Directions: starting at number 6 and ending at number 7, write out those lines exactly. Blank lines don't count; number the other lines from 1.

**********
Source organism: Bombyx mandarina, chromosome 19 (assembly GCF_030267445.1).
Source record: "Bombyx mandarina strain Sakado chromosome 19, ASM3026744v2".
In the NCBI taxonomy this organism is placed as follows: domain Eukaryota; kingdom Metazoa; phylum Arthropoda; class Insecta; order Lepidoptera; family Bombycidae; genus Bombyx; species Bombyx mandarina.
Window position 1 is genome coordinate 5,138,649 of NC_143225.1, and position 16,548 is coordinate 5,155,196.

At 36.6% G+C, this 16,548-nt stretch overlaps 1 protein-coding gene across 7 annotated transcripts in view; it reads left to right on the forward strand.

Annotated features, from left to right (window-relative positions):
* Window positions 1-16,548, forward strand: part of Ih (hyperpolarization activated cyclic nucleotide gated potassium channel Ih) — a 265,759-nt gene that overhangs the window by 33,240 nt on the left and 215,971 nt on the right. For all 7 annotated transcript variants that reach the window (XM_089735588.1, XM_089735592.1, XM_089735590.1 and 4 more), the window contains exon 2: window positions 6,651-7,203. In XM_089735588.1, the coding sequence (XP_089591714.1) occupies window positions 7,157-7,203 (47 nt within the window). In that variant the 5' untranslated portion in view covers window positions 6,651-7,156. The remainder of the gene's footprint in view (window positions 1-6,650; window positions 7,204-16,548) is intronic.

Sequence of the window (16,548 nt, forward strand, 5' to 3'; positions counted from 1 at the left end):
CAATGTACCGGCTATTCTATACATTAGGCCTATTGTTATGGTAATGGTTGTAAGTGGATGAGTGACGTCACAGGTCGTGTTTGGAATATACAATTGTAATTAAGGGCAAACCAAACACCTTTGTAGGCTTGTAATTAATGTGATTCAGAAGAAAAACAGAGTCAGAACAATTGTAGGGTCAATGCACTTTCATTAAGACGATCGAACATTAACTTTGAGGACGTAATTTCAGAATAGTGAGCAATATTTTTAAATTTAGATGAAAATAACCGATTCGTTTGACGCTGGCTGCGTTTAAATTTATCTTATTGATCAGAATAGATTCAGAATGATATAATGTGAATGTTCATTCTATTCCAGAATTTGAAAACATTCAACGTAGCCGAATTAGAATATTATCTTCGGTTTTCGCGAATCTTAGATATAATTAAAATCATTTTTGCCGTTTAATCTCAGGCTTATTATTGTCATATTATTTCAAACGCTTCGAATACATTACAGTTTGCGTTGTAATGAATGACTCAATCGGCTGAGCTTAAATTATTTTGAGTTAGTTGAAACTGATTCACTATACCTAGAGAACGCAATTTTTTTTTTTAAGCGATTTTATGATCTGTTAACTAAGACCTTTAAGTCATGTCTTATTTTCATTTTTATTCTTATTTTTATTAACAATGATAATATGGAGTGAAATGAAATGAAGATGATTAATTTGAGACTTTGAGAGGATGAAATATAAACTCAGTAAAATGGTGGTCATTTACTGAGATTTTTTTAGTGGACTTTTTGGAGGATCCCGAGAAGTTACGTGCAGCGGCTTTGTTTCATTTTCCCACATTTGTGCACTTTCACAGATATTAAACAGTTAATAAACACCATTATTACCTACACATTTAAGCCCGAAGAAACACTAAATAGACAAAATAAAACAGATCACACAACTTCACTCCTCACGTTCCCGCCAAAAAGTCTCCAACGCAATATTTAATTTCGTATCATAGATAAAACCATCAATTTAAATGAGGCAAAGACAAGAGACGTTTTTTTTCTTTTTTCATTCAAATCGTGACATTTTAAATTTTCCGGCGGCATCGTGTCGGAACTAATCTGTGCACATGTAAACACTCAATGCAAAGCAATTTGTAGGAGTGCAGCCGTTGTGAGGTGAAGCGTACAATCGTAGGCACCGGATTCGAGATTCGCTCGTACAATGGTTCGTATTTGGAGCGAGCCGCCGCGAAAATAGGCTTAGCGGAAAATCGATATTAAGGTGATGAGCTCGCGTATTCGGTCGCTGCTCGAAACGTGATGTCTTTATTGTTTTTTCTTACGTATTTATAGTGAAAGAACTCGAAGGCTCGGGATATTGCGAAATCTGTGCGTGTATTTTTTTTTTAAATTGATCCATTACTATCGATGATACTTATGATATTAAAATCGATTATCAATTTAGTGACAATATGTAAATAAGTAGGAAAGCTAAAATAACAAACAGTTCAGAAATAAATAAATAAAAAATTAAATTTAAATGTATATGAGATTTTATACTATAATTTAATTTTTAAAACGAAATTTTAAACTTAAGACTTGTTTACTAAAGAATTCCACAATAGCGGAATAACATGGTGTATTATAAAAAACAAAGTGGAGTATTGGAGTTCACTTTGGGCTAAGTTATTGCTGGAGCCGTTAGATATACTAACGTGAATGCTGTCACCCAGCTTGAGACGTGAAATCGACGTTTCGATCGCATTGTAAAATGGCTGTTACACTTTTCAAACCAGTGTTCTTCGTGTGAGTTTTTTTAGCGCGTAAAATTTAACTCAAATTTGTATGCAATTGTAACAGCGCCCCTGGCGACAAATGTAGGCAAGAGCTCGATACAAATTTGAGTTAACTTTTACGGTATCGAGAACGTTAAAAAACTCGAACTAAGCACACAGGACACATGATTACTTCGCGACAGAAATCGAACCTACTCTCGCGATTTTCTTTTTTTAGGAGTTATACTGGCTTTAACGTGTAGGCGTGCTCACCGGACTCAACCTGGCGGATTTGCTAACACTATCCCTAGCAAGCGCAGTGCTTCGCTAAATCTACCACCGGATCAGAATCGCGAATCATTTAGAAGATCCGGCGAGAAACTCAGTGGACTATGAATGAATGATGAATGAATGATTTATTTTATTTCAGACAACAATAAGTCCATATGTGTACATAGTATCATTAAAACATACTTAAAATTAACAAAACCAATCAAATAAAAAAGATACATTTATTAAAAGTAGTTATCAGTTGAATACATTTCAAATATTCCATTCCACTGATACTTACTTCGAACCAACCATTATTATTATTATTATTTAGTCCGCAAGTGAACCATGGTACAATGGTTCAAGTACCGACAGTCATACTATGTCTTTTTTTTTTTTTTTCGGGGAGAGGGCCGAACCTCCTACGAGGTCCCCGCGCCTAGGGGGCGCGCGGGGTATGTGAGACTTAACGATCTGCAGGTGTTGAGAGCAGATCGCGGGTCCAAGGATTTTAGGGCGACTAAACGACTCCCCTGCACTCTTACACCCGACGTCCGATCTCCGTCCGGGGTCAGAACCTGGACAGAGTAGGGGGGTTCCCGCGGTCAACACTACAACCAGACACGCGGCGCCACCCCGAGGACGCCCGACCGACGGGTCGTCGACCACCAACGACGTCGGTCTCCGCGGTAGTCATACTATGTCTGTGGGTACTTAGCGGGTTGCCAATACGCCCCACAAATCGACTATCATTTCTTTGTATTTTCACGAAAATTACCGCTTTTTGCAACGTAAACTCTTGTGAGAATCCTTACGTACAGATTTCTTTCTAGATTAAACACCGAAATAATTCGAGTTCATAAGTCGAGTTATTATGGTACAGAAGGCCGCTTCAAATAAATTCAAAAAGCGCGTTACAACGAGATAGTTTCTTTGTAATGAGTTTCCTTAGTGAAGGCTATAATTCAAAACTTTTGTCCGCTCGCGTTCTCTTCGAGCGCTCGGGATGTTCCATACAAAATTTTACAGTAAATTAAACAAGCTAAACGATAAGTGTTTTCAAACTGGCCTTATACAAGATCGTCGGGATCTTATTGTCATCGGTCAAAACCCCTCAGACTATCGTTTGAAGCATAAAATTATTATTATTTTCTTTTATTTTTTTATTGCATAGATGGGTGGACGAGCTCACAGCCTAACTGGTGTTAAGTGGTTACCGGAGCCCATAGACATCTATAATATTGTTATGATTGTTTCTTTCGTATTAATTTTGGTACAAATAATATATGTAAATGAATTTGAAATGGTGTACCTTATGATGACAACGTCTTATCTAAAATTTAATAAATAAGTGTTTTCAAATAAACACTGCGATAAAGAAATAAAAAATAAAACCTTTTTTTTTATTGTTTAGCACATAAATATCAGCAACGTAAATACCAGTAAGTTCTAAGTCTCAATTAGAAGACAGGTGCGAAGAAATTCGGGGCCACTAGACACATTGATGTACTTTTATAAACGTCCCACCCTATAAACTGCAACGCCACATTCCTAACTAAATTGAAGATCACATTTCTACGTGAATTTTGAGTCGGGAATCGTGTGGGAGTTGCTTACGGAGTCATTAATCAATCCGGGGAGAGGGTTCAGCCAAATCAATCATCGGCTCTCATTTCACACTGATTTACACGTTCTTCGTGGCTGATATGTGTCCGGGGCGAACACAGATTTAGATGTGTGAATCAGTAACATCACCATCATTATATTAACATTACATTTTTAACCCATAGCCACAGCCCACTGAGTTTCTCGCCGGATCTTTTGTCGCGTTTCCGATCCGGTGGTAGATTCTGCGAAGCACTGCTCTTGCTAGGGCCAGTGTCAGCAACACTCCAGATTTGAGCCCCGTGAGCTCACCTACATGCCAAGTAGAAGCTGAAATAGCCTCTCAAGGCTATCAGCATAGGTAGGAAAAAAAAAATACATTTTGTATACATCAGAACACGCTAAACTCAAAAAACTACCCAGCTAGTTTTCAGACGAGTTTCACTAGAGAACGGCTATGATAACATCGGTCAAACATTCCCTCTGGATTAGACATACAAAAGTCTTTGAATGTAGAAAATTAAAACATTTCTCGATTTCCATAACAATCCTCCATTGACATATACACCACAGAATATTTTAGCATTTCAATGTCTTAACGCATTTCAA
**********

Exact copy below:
Annotated features, from left to right (window-relative positions):
* Window positions 1-16,548, forward strand: part of Ih (hyperpolarization activated cyclic nucleotide gated potassium channel Ih) — a 265,759-nt gene that overhangs the window by 33,240 nt on the left and 215,971 nt on the right. For all 7 annotated transcript variants that reach the window (XM_089735588.1, XM_089735592.1, XM_089735590.1 and 4 more), the window contains exon 2: window positions 6,651-7,203. In XM_089735588.1, the coding sequence (XP_089591714.1) occupies window positions 7,157-7,203 (47 nt within the window). In that variant the 5' untranslated portion in view covers window positions 6,651-7,156. The remainder of the gene's footprint in view (window positions 1-6,650; window positions 7,204-16,548) is intronic.